Treehouse of Horror V isn’t just one of the best Simpsons Halloween episodes—it’s one of the best episodes of the entire show. But, even for Halloween, it was a surprisingly blood-laden and gory episode for the cartoon. Why? It turns out it was because of complaints from Congress.
Brian Cronin’s excellent “TV Legends Revealed” series for Comic Book Resources took a look at this episode for Halloween week recently, and uncovered just why Treehouse of Horror V ended up being so gory. In the early days of The Simpsons, the show as almost constantly under-fire from politicians for its crassness, its depiction of a flawed American family, and its violence—in particularly the sequences featuring Itchy and Scratchy, the show’s hyperviolent cartoon series beloved by Bart and Lisa. In 1994, parents petitioned Fox to have Itchy and Scratchy removed from the show, and even politicians in Congress made statements calling out the series as an example of violence gone too far on TV.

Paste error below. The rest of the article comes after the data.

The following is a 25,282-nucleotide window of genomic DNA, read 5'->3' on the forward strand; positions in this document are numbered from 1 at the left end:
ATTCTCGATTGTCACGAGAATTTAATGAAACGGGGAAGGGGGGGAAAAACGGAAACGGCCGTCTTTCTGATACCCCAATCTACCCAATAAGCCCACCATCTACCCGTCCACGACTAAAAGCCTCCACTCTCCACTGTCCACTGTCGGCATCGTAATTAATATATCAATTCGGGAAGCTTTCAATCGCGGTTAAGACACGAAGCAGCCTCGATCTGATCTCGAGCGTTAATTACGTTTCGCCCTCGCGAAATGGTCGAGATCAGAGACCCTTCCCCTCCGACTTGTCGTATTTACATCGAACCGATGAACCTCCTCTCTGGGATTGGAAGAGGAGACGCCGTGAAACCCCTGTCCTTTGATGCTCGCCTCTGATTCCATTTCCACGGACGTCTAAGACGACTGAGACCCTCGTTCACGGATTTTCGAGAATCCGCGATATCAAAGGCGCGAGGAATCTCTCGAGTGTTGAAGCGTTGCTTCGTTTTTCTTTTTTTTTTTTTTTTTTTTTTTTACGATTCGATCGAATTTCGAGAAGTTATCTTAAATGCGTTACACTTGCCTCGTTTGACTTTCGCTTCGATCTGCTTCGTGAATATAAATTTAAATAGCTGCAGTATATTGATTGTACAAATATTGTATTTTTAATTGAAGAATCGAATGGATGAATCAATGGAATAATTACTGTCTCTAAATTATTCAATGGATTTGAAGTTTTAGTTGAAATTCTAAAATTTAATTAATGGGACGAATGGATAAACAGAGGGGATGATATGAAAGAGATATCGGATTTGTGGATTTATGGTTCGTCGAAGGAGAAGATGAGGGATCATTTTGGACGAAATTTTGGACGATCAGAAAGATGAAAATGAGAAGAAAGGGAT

The statements served only to embolden the series’s then-current showrunner David Mirkin. Not only did a whole episode of The Simpsons’ sixth season revolve around an Itchy and Scratchy theme park the Simpsons visit, Mirkin pushed to make the fifth Halloween special one of the most violent things ever shown on television—and at the time, it was.
Treehouse of Horror V was the last special to feature a viewer advisory warning delivered by Marge before the opening titles, and its trio of stories—“The Shinning”, a parody of the classic movie The Shining, “Time and Punishment”, and “Nightmare Cafeteria”—all featured gallons of blood and gory moments. The running joke of each story saw Groundskeeper Willie get hacked in the back by an Axe. Hell, the episode ended with a particularly graphic scene of the Simpsons having their bodies turned inside out by a poisonous mist, before engaging in a blood-caked dance routine. The Simpsons has had nastier moments since in its long history, but at the time, Treehouse of Horror V stood out.
It was a testy lesson to be learned: never push a showrunner. They can always push things even further.
[Via Comic Book Resources]